proc.h

// Per-CPU state
struct cpu {
  uchar apicid;                // Local APIC ID
  struct context *scheduler;   // swtch() here to enter scheduler
  struct taskstate ts;         // Used by x86 to find stack for interrupt
  struct segdesc gdt[NSEGS];   // x86 global descriptor table
  volatile uint started;       // Has the CPU started?
  int ncli;                    // Depth of pushcli nesting.
  int intena;                  // Were interrupts enabled before pushcli?

  // Cpu-local storage variables; see below
  struct cpu *cpu;
  struct proc *proc;           // The currently-running process.
};

extern struct cpu cpus[NCPU];
extern int ncpu;

// Per-CPU variables, holding pointers to the
// current cpu and to the current process.
// The asm suffix tells gcc to use "%gs:0" to refer to cpu
// and "%gs:4" to refer to proc.  seginit sets up the
// %gs segment register so that %gs refers to the memory
// holding those two variables in the local cpu's struct cpu.
// This is similar to how thread-local variables are implemented
// in thread libraries such as Linux pthreads.
extern struct cpu *cpu asm("%gs:0");       // &cpus[cpunum()]
extern struct proc *proc asm("%gs:4");     // cpus[cpunum()].proc

//PAGEBREAK: 17
// Saved registers for kernel context switches.
// Don't need to save all the segment registers (%cs, etc),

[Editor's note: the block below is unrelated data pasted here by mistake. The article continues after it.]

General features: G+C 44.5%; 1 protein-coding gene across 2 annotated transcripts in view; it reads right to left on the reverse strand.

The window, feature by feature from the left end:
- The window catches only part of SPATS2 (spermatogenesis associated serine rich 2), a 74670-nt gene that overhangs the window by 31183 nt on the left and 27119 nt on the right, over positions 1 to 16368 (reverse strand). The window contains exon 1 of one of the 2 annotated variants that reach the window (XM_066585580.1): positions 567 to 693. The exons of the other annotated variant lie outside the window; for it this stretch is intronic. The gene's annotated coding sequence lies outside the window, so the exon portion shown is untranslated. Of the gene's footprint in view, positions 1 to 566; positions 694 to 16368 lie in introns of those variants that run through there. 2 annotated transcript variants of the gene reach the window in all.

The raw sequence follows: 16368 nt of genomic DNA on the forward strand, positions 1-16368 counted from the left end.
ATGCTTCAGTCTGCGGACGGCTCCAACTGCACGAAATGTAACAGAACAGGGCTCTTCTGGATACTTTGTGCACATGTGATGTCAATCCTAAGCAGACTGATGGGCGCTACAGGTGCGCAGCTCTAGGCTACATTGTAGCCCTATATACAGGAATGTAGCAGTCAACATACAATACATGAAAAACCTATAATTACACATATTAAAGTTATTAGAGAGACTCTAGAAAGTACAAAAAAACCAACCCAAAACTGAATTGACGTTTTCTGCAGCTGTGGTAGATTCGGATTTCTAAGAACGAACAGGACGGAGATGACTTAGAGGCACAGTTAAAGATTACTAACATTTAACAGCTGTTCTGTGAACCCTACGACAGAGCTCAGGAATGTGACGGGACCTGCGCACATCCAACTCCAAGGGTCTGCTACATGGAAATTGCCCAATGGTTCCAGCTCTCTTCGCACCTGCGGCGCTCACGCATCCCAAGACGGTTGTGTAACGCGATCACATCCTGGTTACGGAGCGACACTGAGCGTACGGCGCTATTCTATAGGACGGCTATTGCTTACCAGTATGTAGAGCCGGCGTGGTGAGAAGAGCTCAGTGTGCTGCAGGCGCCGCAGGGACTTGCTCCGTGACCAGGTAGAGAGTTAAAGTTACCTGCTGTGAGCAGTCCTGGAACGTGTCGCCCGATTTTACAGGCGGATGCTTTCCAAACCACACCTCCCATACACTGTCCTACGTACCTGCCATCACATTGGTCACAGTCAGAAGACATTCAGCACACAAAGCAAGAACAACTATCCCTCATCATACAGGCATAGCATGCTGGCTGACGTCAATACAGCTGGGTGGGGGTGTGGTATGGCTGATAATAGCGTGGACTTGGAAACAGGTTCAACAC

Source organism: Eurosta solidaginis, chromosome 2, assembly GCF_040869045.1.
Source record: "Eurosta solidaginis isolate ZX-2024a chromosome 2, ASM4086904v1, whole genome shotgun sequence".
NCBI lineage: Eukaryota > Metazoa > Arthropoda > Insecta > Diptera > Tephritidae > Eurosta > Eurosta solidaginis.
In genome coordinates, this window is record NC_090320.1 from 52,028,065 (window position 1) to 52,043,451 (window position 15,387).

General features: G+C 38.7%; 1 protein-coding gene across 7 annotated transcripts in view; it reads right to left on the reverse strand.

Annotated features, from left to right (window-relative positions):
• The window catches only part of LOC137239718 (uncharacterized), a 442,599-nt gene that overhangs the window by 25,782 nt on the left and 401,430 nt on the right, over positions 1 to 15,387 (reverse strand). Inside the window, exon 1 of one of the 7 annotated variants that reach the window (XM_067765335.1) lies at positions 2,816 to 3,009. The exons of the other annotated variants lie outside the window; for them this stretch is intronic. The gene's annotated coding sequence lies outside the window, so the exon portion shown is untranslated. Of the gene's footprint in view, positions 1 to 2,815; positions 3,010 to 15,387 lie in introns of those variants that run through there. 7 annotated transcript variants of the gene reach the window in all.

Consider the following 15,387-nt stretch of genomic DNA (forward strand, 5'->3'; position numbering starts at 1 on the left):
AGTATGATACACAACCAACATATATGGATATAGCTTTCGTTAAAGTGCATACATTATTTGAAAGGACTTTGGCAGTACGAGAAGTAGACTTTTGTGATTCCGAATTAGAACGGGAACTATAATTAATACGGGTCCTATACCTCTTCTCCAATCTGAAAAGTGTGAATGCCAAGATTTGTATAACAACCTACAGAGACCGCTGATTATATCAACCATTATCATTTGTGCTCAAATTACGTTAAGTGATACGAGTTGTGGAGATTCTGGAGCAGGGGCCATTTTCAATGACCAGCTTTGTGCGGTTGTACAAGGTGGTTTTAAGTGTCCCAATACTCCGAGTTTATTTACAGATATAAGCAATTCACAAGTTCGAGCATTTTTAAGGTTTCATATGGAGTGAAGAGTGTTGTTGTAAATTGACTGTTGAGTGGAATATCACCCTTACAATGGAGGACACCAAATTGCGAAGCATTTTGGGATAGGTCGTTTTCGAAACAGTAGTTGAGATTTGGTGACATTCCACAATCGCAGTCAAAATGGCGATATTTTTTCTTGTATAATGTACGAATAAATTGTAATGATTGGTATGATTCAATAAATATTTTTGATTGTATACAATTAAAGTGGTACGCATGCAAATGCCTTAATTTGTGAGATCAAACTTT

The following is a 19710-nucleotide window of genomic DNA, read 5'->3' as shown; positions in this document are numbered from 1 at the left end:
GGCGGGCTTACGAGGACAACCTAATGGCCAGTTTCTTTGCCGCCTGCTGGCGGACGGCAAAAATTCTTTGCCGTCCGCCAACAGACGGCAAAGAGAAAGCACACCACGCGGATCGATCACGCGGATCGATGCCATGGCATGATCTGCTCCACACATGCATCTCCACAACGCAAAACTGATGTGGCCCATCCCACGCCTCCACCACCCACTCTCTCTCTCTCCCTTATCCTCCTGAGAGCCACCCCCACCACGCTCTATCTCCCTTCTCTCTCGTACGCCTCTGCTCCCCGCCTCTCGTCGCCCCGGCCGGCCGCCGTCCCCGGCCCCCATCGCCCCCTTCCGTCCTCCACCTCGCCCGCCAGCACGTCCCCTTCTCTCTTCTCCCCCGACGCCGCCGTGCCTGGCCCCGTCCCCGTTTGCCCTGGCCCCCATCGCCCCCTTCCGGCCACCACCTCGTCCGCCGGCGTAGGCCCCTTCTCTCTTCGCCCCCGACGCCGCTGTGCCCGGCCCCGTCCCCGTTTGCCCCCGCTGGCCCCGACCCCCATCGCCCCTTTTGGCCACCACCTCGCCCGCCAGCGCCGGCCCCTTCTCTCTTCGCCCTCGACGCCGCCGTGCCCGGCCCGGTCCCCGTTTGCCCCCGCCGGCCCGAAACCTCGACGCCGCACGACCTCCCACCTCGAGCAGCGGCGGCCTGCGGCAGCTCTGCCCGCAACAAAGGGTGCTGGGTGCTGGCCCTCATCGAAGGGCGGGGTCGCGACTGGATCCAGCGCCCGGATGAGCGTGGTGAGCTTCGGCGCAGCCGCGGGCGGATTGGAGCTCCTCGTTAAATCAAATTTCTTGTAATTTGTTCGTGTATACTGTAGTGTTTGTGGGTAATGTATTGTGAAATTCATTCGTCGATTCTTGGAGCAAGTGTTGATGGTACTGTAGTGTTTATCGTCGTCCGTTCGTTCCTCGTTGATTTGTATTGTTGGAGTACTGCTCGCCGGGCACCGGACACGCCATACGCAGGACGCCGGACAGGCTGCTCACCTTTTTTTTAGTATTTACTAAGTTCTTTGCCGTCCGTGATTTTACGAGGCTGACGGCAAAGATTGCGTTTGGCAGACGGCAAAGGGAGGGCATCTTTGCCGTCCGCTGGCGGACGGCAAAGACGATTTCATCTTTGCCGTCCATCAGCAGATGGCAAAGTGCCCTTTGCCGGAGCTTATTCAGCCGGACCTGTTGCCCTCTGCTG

// because they are constant across kernel contexts.
// Don't need to save %eax, %ecx, %edx, because the
// x86 convention is that the caller has saved them.
// Contexts are stored at the bottom of the stack they
// describe; the stack pointer is the address of the context.
// The layout of the context matches the layout of the stack in swtch.S
// at the "Switch stacks" comment. Switch doesn't save eip explicitly,
// but it is on the stack and allocproc() manipulates it.
struct context {
  uint edi;
  uint esi;
  uint ebx;
  uint ebp;
  uint eip;
};

enum procstate { UNUSED, EMBRYO, SLEEPING, RUNNABLE, RUNNING, ZOMBIE };

// Per-process state
struct proc {
  uint sz;                     // Size of process memory (bytes)
  pde_t* pgdir;                // Page table
  char *kstack;                // Bottom of kernel stack for this process
  enum procstate state;        // Process state
  int pid;                     // Process ID
  struct proc *parent;         // Parent process
  struct trapframe *tf;        // Trap frame for current syscall
  struct context *context;     // swtch() here to run process
  void *chan;                  // If non-zero, sleeping on chan
  int killed;                  // If non-zero, have been killed
  struct file *ofile[NOFILE];  // Open files
  struct inode *cwd;           // Current directory
  char name[16];               // Process name (debugging)
};

// Process memory is laid out contiguously, low addresses first:
//   text
//   original data and bss
//   fixed-size stack
//   expandable heap